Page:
with <option>-s</option>, or by setting the <envar>boot_
	  single</envar> variable in &man.loader.8;.</para>

      <para>It can also be reached by calling &man.shutdown.8; from
	multi-user mode (<xref linkend="boot-multiuser"/>) without
	including <option>-r</option> or <option>-h</option>.</para>

      <para>If the system <literal>console</literal> is set to
	<literal>insecure</literal> in <filename>/etc/ttys</filename>,
	the system will prompt for the <username>root</username>
	password before initiating single-user mode.</para>

      <example id="boot-insecure-console">
	<title>An Insecure Console in
	  <filename>/etc/ttys</filename></title>

	<programlisting># name  getty                           type    status          comments
#
# If console is marked "insecure", then init will ask for the root password
# when going to single-user mode.
console none                            unknown off insecure</programlisting>
      </example>

      <note>
	<para>An <literal>insecure</literal> console means that
	  physical security to the console is considered to be
	  insecure, so only someone who knows the
	  <username>root</username> password may use single-user mode.
	  Thus, to add this measure of security, choose
	  <literal>insecure</literal>, instead of the default of
	  <literal>secure</literal>.</para>
      </note>
    </sect2>

    <sect2 id="boot-multiuser">
      <title>Multi-User Mode</title>

      <indexterm><primary>multi-user mode</primary></indexterm>

      <para>If &man.init.8; finds the file systems to be in order, or
	once the user has finished their commands in single-user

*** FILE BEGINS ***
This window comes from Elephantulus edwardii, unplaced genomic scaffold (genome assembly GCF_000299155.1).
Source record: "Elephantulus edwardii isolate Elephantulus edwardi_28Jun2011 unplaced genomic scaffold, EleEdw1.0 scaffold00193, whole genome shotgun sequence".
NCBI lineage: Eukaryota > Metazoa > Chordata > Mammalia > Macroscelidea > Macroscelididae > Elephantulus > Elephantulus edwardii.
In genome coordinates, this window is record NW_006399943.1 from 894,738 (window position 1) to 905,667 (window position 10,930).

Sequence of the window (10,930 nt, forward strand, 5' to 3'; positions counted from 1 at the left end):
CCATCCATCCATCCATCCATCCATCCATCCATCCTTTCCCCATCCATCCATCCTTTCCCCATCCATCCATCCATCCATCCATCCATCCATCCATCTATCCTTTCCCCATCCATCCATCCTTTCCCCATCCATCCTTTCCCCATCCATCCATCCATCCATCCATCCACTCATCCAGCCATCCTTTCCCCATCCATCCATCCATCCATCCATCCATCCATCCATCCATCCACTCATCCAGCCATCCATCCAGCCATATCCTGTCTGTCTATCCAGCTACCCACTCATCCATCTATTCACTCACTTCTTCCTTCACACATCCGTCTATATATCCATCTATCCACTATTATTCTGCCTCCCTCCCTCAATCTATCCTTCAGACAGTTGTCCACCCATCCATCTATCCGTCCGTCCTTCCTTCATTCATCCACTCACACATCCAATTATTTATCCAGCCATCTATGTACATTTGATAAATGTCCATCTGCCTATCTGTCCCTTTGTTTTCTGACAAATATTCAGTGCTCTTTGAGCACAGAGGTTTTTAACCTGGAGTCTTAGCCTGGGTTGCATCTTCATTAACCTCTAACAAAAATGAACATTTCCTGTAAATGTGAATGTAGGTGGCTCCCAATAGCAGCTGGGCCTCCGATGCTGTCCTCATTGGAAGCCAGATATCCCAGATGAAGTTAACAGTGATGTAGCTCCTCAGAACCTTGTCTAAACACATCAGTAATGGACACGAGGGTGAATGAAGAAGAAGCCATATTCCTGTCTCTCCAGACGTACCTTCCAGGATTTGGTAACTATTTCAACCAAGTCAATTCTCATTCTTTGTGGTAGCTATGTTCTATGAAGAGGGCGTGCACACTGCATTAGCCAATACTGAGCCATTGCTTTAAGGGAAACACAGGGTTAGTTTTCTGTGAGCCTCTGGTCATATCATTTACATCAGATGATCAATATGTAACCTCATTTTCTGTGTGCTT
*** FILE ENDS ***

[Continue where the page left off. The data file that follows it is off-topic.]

mode (<xref linkend="boot-singleuser"/>), the system enters
	multi-user mode, in which it starts the resource configuration
	of the system.</para>

      <sect3 id="boot-rc">
	<title>Resource Configuration</title>

	<indexterm><primary>rc files</primary></indexterm>

	<para>The resource configuration system reads in
	  configuration defaults from
	  <filename>/etc/defaults/rc.conf</filename>, and
	  system-specific details from
	  <filename>/etc/rc.conf</filename>, and then proceeds to
	  mount the system file systems listed in
	  <filename>/etc/fstab</filename>.  It starts up networking
	  services, miscellaneous system daemons, then the startup
	  scripts of locally installed packages.</para>

	<para>To learn more about the resource configuration system,
	  refer to &man.rc.8; and examine the scripts
	  themselves.</para>
      </sect3>
    </sect2>
  </sect1>

  <sect1 id="boot-shutdown">
    <title>Shutdown Sequence</title>

    <indexterm>
      <primary>&man.shutdown.8;</primary>
    </indexterm>

    <para>Upon controlled shutdown using &man.shutdown.8;,
      &man.init.8; will attempt to run the script
      <filename>/etc/rc.shutdown</filename>, and then proceed to send
      all processes the <literal>TERM</literal> signal, and
      subsequently the <literal>KILL</literal> signal to any that do
      not terminate in a timely manner.</para>

    <para>To power down a &os; machine on architectures and systems
      that support power management, use <command>shutdown -p
	now</command> to turn the power off immediately.  To reboot a
      &os; system, use <command>shutdown -r now</command>.  One must
      be <username>root</username> or a member of
      <groupname>operator</groupname> in order to run
      &man.shutdown.8;.  One can also use &man.halt.8; and
      &man.reboot.8;.  Refer to their manual pages and to
      &man.shutdown.8; for more information.</para>

    <note>
      <para>Power management requires &man.acpi.4; to be loaded as
	a module or staticly compiled into a custom kernel.</para>
    </note>
  </sect1>
</chapter>